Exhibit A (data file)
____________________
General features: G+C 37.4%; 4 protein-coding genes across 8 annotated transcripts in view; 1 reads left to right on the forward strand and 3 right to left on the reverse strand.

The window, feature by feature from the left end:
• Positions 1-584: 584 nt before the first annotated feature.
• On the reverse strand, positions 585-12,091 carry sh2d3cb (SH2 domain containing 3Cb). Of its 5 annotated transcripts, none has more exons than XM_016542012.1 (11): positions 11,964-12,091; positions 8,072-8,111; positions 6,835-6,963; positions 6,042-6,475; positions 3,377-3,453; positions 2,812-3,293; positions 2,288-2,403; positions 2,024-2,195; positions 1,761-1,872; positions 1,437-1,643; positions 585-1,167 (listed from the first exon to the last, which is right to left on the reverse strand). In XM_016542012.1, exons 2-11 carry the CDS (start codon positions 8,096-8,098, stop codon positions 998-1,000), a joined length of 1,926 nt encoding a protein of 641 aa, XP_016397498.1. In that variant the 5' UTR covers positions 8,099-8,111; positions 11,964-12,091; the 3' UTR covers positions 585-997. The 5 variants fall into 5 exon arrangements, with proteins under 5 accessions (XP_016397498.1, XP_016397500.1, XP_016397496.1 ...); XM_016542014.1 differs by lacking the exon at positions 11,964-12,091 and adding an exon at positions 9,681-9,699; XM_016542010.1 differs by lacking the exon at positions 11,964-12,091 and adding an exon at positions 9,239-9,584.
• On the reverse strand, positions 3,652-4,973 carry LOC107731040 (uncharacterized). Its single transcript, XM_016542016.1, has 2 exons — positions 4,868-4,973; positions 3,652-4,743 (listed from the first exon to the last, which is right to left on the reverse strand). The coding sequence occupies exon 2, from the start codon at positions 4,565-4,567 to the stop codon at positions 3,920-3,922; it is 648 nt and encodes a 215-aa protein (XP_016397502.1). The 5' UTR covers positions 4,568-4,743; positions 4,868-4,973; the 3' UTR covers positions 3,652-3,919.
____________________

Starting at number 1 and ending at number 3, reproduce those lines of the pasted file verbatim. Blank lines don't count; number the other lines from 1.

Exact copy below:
General features: G+C 37.4%; 4 protein-coding genes across 8 annotated transcripts in view; 1 reads left to right on the forward strand and 3 right to left on the reverse strand.

The window, feature by feature from the left end:
• Positions 1-584: 584 nt before the first annotated feature.